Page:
When Fordham Law professor Deborah Denno, Ph.D. welcomed her students to class on Feb. 1, the agenda featured Joshua Dressler, a guest speaker who was an expert in the use of the insanity defense in death penalty cases.
But in addition to Dressler, a distinguished university professor emeritus and law professor at Ohio State University, the class also had a second, unannounced guest: Akron School of Law professor Margery Koosed, who like Dressler has been deeply involved in the ways defendant’s mental states are factored into death penalty cases.
Dresseler’s talk focused on the 2020 Supreme Court case Kahler v. Kansas, when the high court ruled that the state of Kansas did not violate the eighth and 14th amendments to the U.S. Constitution when it limited the ability of a convicted murderer to use the insanity defense.
During the class, Koosed told the class that the state of Ohio pursued a different direction from Kansas by barring the death penalty for people with severe mental illness. She also explained the reasoning behind that decision.
It was the kind of “learning from the pros” moment that Denno has been aiming for with her criminal law lecture series.
“It was really a luxury to have her participation. Koosed is well known, and I thought, ‘I have two people who are outstanding talking about his topic,’” said Denno, the Arthur A. McGivney Professor of Law and founding director of Fordham’s Neuroscience and Law Center
Denno has long structured this class around guest speakers; last year the class was visited by the defendant, the defendant’s attorneys, and a juror involved in the 2010 case People v. Kenneth Minor, which revolved around the murder of a motivational speaker and resulted in an overturned conviction based on how the evidence was considered.
This year, the fact that classes are taking place online has vastly expanded the pool of potential speakers and, in the case of Koosed, guests who can also contribute. It also means the classes can be open to the public, which wasn’t feasible last year.
The series, which focuses primarily on issues related to mass incarceration, runs through April 26. On Mar. 15, the class will host Aya Gruber, a professor of law at the University of Colorado School of Law and the author of The Feminist War on Crime, (University of California Press, 2020).
Future guests will include L. Song Richardson, the incoming president of Colorado College, and Judge Jed S. Rakoff of the United States District Court for the Southern District of New York, who will talk on April 5 about his book, Why the Innocent Plead Guilty and the Guilty Go Free (Farrar, Straus and Giroux, 2021).
All guests exemplify the cutting-edge contemporary scholarship on issues of incarceration, science, racial bias and criminal law, Denno said.
“It’s exciting for the students and me to get to hear from people who have just worked on a major enterprise because they’re going to know this area better than anyone. If you’ve written a book, you’ve been living and breathing this topic nonstop,” she said.
Classes generally last three hours and feature an hour-long presentation, a discussion between students, and a discussion with the main speaker. This year, Denno has opened the presentation portion up to the public, with the caveat that in general, outside attendees must be passive observers. Even so, the classes offer a window into the inner workings of the law field.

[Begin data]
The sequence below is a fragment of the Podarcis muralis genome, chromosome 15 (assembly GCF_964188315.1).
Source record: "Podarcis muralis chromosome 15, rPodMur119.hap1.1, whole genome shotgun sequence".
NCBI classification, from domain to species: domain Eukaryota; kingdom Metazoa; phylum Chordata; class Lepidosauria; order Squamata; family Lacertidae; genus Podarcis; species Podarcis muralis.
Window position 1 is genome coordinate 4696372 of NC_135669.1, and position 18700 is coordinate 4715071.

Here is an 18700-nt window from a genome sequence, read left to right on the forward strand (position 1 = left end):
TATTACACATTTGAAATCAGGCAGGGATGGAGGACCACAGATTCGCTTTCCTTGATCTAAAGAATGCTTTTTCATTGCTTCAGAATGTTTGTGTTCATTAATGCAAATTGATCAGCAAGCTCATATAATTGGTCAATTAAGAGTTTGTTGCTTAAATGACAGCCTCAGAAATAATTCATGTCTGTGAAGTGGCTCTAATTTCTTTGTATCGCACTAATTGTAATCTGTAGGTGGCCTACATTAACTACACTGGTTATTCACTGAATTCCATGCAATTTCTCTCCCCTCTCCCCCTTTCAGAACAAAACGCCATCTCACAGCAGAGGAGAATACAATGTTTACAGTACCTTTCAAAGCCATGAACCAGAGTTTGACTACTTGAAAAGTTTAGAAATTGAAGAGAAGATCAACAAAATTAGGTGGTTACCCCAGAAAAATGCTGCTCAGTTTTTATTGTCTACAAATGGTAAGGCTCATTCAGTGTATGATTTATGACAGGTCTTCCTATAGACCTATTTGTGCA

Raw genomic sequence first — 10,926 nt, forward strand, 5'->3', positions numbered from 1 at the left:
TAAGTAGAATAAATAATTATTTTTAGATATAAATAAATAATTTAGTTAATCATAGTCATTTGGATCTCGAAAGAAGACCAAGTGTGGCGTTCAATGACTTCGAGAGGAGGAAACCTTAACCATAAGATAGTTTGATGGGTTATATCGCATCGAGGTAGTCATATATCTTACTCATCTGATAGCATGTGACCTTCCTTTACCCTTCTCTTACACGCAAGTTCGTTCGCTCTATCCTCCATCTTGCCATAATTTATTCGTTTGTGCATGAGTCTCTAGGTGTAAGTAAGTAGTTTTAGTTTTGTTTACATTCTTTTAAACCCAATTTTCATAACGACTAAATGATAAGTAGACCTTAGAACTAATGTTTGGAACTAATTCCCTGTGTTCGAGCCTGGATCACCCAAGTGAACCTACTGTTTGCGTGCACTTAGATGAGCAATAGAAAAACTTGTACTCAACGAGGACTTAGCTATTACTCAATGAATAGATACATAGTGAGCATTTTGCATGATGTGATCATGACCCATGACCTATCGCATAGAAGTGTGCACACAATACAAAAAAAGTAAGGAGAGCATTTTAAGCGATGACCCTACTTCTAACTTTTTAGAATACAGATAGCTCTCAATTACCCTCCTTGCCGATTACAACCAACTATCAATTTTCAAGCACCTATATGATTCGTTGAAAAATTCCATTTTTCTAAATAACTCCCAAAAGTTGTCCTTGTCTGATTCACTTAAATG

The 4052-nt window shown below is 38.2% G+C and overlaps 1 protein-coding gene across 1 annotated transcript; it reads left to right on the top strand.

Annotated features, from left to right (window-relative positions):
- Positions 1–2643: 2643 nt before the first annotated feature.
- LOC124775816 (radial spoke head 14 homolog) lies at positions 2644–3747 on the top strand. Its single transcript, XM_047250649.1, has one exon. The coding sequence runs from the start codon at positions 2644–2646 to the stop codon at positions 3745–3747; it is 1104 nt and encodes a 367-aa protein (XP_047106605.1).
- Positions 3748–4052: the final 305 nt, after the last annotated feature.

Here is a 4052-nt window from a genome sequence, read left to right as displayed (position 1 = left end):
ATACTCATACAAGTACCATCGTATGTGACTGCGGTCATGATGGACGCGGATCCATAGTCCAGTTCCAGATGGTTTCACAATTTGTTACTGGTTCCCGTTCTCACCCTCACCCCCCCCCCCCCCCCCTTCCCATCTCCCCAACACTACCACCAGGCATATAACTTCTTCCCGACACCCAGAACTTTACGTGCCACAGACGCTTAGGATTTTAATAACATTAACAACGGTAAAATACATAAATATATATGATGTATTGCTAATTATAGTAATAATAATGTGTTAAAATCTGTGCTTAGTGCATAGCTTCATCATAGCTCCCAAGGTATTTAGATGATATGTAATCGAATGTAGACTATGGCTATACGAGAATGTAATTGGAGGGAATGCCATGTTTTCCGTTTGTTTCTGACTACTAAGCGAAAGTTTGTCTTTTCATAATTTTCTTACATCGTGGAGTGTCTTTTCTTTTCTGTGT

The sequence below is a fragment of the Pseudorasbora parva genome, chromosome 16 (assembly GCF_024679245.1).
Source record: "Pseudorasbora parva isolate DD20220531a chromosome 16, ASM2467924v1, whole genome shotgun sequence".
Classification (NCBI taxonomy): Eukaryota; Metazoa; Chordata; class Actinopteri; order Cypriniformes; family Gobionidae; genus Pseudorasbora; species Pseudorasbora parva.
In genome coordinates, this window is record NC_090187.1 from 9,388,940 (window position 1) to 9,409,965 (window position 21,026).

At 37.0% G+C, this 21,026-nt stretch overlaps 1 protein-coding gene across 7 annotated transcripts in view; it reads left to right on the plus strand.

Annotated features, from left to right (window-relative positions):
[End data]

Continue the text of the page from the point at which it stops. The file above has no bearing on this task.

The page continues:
When Fred Smith Jr., an associate professor of law at Emory University School of Law, joined the class on Feb. 22, he spoke about a follow-up to Abstention in the Time of Ferguson, a 2018 article he published in the Harvard Law Review. His piece challenges the idea that the federal courts should steer clear of interfering with state courts because today many states criminalize poverty. A shift like this is key to ending mass incarceration, Denno said, and student feedback is invaluable to the scholarship addressing it.
“The students add a totally different perspective, and they’re also freer thinkers. In any profession, you get insular, and you’re all speaking the same language, but students aren’t like that,” she said.
Denno noted that Richardson’s duties as incoming president of Colorado College would have made an in-person appearance highly unlikely. Likewise, Gruber and several other speakers are sandwiching their appearances between two classes they’re teaching that day, something that only a virtual format allows.
Raila Brejt, a third-year law student, said the loss of in-person instruction has been offset by the caliber of the speakers in the class.
“What attracted me to this was the way to we get to do a deep dive into these complex topics and hear modern scholars and professors and judges that are grappling with the issues, and seeing it firsthand,” she said.
The hybrid nature of the class—part lecture and part experiential—also translates well to Zoom, said Brejt. As a psychology undergraduate who has a master’s in school counseling, she found parallels in the lectures to two papers she is working on about the Fifth Amendment and food regulations.
“[Professor Denno] facilitates because she also gets us into the material, so we’re talking back and forth with these professors and judges, and we’re talking to them like we’re their peers,” she said.
“What also makes it interesting is normally you teach toward an exam, but here she wants us to grapple with these issues and she wants us to engage with themes, to see common threads in the current problems with our justice system and how to resolve them.”
Workshops are held on Monday afternoons via Zoom. Times will vary.
To attend, contact Deborah Denno at email@example.com